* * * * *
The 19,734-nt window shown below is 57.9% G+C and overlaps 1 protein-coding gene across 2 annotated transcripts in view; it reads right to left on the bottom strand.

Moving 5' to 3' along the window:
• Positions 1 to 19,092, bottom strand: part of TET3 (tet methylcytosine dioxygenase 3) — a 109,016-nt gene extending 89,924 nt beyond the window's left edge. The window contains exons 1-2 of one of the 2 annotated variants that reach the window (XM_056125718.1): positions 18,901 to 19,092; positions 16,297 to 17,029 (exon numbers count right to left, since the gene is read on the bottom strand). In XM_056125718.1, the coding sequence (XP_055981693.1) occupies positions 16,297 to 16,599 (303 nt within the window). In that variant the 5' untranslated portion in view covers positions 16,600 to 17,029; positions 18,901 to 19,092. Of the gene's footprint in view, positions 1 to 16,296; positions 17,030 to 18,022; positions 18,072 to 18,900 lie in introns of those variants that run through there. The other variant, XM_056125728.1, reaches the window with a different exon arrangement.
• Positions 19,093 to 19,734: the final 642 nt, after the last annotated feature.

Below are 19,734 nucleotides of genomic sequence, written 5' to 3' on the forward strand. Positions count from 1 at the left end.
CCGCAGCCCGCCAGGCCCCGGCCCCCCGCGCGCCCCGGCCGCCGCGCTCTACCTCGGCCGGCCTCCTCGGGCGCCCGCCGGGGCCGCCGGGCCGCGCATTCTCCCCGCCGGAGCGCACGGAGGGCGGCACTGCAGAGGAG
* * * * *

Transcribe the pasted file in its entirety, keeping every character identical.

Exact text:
The 19,734-nt window shown below is 57.9% G+C and overlaps 1 protein-coding gene across 2 annotated transcripts in view; it reads right to left on the bottom strand.

Moving 5' to 3' along the window:
• Positions 1 to 19,092, bottom strand: part of TET3 (tet methylcytosine dioxygenase 3) — a 109,016-nt gene extending 89,924 nt beyond the window's left edge. The window contains exons 1-2 of one of the 2 annotated variants that reach the window (XM_056125718.1): positions 18,901 to 19,092; positions 16,297 to 17,029 (exon numbers count right to left, since the gene is read on the bottom strand). In XM_056125718.1, the coding sequence (XP_055981693.1) occupies positions 16,297 to 16,599 (303 nt within the window). In that variant the 5' untranslated portion in view covers positions 16,600 to 17,029; positions 18,901 to 19,092. Of the gene's footprint in view, positions 1 to 16,296; positions 17,030 to 18,022; positions 18,072 to 18,900 lie in introns of those variants that run through there. The other variant, XM_056125728.1, reaches the window with a different exon arrangement.
• Positions 19,093 to 19,734: the final 642 nt, after the last annotated feature.

Below are 19,734 nucleotides of genomic sequence, written 5' to 3' on the forward strand. Positions count from 1 at the left end.
CCGCAGCCCGCCAGGCCCCGGCCCCCCGCGCGCCCCGGCCGCCGCGCTCTACCTCGGCCGGCCTCCTCGGGCGCCCGCCGGGGCCGCCGGGCCGCGCATTCTCCCCGCCGGAGCGCACGGAGGGCGGCACTGCAGAGGAG